How Different is Call of Duty: Modern Warfare 3 From Its Predecessors: An Analysis
At the time, I noted that the fact that Black Ops is a whole lot like MW2 isn’t necessarily a deal-breaker. In fact, Treyarch’s latest edition in the series does a pretty solid job of working with the Modern Warfare formula — things like killstreaks, deathstreaks and the points-based leveling system present in those games — and adapting it into something new. Namely, in Black Ops, rather than just unlocking new things as you progress through multiplayer and level up, you actually can use the points you accumulate to purchase the items and perks you prefer. This allows for customization and strategy rather than just new junk to master every few levels.
However, fundamentally, Black Ops is more a roster update in the style of a yearly sports title like Madden than it is a fresh game, and with Call of Duty updates coming once a year for the last half-decade, it was my opinion that the next entry into the CoD series would need to be a more substantial update than just another yearly tweak to be worth the $60 refresh fee. After getting some hands-on time with Call of Duty: Modern Warfare 3, it’s time for some analysis — is MW3 just a yearly refresh, or an update worthy of the full retail price (at least as far as multiplayer is concerned)?
To answer that question, I delved back into the last four years of Call of Duty titles, with special emphasis on Infinity Ward’s Modern Warfare series. Black Ops is thrown in there for good measure, although I skipped World at War because it’s the one Call of Duty title I never spent significant time with.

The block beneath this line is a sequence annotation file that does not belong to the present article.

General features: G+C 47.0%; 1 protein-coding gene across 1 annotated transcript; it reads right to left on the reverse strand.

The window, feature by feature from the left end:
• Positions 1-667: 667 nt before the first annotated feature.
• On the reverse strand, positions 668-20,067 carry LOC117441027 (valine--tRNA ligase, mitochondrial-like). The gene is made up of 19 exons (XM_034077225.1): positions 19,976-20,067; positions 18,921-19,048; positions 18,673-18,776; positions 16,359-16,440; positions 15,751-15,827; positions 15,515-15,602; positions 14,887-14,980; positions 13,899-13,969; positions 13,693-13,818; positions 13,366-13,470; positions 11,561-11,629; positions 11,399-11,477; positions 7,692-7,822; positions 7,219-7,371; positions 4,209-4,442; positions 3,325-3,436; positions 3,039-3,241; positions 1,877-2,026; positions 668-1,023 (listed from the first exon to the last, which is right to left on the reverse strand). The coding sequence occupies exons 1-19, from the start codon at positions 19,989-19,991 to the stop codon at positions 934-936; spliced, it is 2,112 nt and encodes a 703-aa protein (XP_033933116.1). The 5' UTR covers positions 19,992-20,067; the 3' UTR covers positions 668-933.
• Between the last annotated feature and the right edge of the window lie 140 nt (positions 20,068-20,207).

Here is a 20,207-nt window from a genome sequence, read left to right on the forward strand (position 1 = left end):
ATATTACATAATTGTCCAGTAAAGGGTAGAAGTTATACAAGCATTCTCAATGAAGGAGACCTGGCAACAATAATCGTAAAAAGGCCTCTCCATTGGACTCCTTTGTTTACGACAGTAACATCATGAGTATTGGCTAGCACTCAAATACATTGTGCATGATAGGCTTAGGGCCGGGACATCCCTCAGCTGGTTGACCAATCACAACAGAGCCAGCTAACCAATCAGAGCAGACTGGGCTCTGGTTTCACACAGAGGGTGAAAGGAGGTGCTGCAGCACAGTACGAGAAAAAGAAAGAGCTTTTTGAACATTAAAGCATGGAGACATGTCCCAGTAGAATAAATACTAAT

The first Modern Warfare title introduced quite a few cool new additions to CoD multiplayer — specifically, killstreaks like air strikes, the entire weapon-unlocking leveling system, weapons challenges and the like. All of it was stuff that made the Modern Warfare series what it is today: (let’s face it) the premiere console multiplayer experience. There’s a reason there’s a gajillion people playing the Modern Warfare games, including the original, three four years on — there’s a lot to do, and the games are well-made.
The differences between Modern Warfare 1 and 2 are pretty minimal. MW1 heavily favors snipers, whereas MW2 fixes that (somewhat) with its map design. Both games feature unlockable weapons and leveling, and there are more guns, perks and killstreaks in the second Modern Warfare than the first. Overall, though, the two games are largely identical — MW2 is just a better take on MW1 by most accounts. It’s a substantial improvement, but it’s also an incremental update, bolstered by additional multiplayer modes and maps.
And both games are very similar to Black Ops, which borrows heavily from the formula. More unlockable weapons and similar (although slightly tweaked for the Cold War setting) killstreaks and deathstreaks. Most of the fundamentally similar multiplayer gametypes are there. At their heart, all three games feel really, really similar: the controls are the same, the weapons are basically the same, and without the peripheral changes about how you play, the actual gameplay is largely unchanged. In part, this brings familiarity to the series, which is crucial — but it also means that if you only play Team Deathmatch, for example, you’re paying quite a lot for a fresh set of challenges.
Hit Page 2 for Modern Warfare 3′s similarities to its predecessors.